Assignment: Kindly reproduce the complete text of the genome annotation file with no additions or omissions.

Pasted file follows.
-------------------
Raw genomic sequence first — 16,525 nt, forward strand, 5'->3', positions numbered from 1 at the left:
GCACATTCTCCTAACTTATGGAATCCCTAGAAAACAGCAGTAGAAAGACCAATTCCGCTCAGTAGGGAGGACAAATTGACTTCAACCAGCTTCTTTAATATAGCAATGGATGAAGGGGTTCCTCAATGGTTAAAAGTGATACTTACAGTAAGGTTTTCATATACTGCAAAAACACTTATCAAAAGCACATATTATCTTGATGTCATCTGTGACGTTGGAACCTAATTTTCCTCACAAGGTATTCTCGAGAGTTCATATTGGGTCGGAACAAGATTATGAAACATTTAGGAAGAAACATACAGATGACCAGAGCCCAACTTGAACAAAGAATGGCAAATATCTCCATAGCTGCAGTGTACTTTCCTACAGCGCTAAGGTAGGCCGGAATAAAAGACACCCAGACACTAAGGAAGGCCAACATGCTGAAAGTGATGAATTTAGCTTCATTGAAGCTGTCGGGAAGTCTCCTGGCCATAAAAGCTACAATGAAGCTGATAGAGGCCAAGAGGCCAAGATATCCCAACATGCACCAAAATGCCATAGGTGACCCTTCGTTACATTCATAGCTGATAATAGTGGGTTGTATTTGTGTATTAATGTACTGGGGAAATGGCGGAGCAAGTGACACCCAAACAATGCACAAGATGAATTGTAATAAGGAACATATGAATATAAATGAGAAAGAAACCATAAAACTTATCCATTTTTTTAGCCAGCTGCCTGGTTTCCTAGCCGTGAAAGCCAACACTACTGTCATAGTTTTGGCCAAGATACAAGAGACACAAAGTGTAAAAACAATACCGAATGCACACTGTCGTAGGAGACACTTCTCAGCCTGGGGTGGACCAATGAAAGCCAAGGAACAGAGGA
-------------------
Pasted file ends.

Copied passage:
Raw genomic sequence first — 16,525 nt, forward strand, 5'->3', positions numbered from 1 at the left:
GCACATTCTCCTAACTTATGGAATCCCTAGAAAACAGCAGTAGAAAGACCAATTCCGCTCAGTAGGGAGGACAAATTGACTTCAACCAGCTTCTTTAATATAGCAATGGATGAAGGGGTTCCTCAATGGTTAAAAGTGATACTTACAGTAAGGTTTTCATATACTGCAAAAACACTTATCAAAAGCACATATTATCTTGATGTCATCTGTGACGTTGGAACCTAATTTTCCTCACAAGGTATTCTCGAGAGTTCATATTGGGTCGGAACAAGATTATGAAACATTTAGGAAGAAACATACAGATGACCAGAGCCCAACTTGAACAAAGAATGGCAAATATCTCCATAGCTGCAGTGTACTTTCCTACAGCGCTAAGGTAGGCCGGAATAAAAGACACCCAGACACTAAGGAAGGCCAACATGCTGAAAGTGATGAATTTAGCTTCATTGAAGCTGTCGGGAAGTCTCCTGGCCATAAAAGCTACAATGAAGCTGATAGAGGCCAAGAGGCCAAGATATCCCAACATGCACCAAAATGCCATAGGTGACCCTTCGTTACATTCATAGCTGATAATAGTGGGTTGTATTTGTGTATTAATGTACTGGGGAAATGGCGGAGCAAGTGACACCCAAACAATGCACAAGATGAATTGTAATAAGGAACATATGAATATAAATGAGAAAGAAACCATAAAACTTATCCATTTTTTTAGCCAGCTGCCTGGTTTCCTAGCCGTGAAAGCCAACACTACTGTCATAGTTTTGGCCAAGATACAAGAGACACAAAGTGTAAAAACAATACCGAATGCACACTGTCGTAGGAGACACTTCTCAGCCTGGGGTGGACCAATGAAAGCCAAGGAACAGAGGA